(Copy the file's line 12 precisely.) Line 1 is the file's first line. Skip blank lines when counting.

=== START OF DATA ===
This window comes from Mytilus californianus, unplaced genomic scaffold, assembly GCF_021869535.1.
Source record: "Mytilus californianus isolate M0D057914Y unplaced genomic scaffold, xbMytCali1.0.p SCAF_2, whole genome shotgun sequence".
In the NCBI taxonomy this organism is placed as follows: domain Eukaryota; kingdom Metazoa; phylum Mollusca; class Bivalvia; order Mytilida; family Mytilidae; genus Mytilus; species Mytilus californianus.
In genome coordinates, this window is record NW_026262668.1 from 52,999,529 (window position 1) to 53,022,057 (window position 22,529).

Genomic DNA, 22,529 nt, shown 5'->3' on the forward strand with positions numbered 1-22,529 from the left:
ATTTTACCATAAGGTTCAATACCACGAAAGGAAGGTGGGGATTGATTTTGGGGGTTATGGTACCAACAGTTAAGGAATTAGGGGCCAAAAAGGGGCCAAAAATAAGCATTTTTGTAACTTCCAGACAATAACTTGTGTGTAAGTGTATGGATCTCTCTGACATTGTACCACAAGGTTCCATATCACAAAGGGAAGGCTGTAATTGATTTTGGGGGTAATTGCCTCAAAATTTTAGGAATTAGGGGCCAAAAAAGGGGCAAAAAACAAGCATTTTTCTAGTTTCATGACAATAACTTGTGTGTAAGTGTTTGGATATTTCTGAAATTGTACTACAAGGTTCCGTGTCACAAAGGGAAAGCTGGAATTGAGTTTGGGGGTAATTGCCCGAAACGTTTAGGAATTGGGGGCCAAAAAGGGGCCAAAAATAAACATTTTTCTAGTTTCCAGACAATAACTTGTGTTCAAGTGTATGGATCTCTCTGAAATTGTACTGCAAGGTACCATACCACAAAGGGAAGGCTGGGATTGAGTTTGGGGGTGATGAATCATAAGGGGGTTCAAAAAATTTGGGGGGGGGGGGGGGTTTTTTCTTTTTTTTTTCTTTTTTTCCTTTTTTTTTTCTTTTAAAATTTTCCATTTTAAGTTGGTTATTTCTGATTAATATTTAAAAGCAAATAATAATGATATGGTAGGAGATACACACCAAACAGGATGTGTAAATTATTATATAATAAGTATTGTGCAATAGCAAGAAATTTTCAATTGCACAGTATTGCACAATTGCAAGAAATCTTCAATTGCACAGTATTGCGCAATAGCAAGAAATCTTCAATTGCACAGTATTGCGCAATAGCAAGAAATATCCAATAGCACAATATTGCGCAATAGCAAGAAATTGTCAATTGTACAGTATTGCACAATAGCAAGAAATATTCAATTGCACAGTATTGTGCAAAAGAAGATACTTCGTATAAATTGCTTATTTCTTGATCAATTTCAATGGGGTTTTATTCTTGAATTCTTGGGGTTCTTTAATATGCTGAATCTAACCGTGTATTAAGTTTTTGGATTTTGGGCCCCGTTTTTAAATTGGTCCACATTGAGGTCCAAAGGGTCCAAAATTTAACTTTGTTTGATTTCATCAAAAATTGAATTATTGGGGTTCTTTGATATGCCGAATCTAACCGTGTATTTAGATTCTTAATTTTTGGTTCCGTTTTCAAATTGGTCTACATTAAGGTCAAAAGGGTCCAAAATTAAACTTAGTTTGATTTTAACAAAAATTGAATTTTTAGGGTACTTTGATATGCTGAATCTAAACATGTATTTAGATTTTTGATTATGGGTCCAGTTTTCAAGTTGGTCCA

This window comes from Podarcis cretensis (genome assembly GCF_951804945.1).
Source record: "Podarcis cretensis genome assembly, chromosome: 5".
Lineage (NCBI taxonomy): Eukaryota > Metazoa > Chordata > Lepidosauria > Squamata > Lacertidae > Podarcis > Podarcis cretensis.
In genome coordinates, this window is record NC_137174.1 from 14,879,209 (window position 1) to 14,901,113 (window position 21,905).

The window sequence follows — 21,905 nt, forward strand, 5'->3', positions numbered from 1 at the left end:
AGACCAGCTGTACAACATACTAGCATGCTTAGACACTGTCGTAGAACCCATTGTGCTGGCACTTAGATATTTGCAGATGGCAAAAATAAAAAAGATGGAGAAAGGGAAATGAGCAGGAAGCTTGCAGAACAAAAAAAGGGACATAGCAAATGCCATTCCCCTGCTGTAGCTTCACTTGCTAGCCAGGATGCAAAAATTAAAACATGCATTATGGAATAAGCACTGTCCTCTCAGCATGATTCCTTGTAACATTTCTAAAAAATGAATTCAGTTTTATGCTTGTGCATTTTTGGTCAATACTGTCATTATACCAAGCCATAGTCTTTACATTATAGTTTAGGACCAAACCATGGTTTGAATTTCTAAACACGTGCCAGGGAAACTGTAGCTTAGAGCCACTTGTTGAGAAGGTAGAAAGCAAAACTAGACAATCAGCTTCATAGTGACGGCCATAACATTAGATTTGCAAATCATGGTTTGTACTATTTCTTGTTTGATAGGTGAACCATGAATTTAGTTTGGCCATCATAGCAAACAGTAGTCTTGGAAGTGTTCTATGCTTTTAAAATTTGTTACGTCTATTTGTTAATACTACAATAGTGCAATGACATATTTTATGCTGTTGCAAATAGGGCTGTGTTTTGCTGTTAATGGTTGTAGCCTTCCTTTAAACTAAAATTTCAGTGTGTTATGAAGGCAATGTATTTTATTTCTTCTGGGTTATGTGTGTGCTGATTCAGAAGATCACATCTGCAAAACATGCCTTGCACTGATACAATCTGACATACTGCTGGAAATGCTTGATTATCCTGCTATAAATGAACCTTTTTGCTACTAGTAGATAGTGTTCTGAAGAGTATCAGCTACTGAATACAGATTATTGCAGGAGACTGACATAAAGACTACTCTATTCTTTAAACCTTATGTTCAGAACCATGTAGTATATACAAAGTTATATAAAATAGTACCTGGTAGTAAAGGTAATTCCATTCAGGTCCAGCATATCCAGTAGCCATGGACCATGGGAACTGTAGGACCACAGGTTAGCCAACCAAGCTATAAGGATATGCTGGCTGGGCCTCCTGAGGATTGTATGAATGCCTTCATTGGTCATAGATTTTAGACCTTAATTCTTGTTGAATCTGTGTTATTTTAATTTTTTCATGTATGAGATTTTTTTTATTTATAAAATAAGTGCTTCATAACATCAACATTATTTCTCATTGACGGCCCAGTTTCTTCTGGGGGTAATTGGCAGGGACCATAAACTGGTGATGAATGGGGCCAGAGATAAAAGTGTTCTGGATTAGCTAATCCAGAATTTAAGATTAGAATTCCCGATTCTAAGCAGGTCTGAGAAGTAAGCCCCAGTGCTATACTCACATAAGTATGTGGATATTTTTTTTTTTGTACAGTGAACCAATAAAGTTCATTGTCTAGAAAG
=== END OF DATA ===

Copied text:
AGACCAGCTGTACAACATACTAGCATGCTTAGACACTGTCGTAGAACCCATTGTGCTGGCACTTAGATATTTGCAGATGGCAAAAATAAAAAAGATGGAGAAAGGGAAATGAGCAGGAAGCTTGCAGAACAAAAAAAGGGACATAGCAAATGCCATTCCCCTGCTGTAGCTTCACTTGCTAGCCAGGATGCAAAAATTAAAACATGCATTATGGAATAAGCACTGTCCTCTCAGCATGATTCCTTGTAACATTTCTAAAAAATGAATTCAGTTTTATGCTTGTGCATTTTTGGTCAATACTGTCATTATACCAAGCCATAGTCTTTACATTATAGTTTAGGACCAAACCATGGTTTGAATTTCTAAACACGTGCCAGGGAAACTGTAGCTTAGAGCCACTTGTTGAGAAGGTAGAAAGCAAAACTAGACAATCAGCTTCATAGTGACGGCCATAACATTAGATTTGCAAATCATGGTTTGTACTATTTCTTGTTTGATAGGTGAACCATGAATTTAGTTTGGCCATCATAGCAAACAGTAGTCTTGGAAGTGTTCTATGCTTTTAAAATTTGTTACGTCTATTTGTTAATACTACAATAGTGCAATGACATATTTTATGCTGTTGCAAATAGGGCTGTGTTTTGCTGTTAATGGTTGTAGCCTTCCTTTAAACTAAAATTTCAGTGTGTTATGAAGGCAATGTATTTTATTTCTTCTGGGTTATGTGTGTGCTGATTCAGAAGATCACATCTGCAAAACATGCCTTGCACTGATACAATCTGACATACTGCTGGAAATGCTTGATTATCCTGCTATAAATGAACCTTTTTGCTACTAGTAGATAGTGTTCTGAAGAGTATCAGCTACTGAATACAGATTATTGCAGGAGACTGACATAAAGACTACTCTATTCTTTAAACCTTATGTTCAGAACCATGTAGTATATACAAAGTTATATAAAATAGTACCTGGTAGTAAAGGTAATTCCATTCAGGTCCAGCATATCCAGTAGCCATGGACCATGGGAACTGTAGGACCACAGGTTAGCCAACCAAGCTATAAGGATATGCTGGCTGGGCCTCCTGAGGATTGTATGAATGCCTTCATTGGTCATAGATTTTAGACCTTAATTCTTGTTGAATCTGTGTTATTTTAATTTTTTCATGTATGAGATTTTTTTTATTTATAAAATAAGTGCTTCATAACATCAACATTATTTCTCATTGACGGCCCAGTTTCTTCTGGGGGTAATTGGCAGGGACCATAAACTGGTGATGAATGGGGCCAGAGATAAAAGTGTTCTGGATTAGCTAATCCAGAATTTAAGATTAGAATTCCCGATTCTAAGCAGGTCTGAGAAGTAAGCCCCAGTGCTATACTCACATAAGTATGTGGATATTTTTTTTTTTGTACAGTGAACCAATAAAGTTCATTGTCTAGAAAG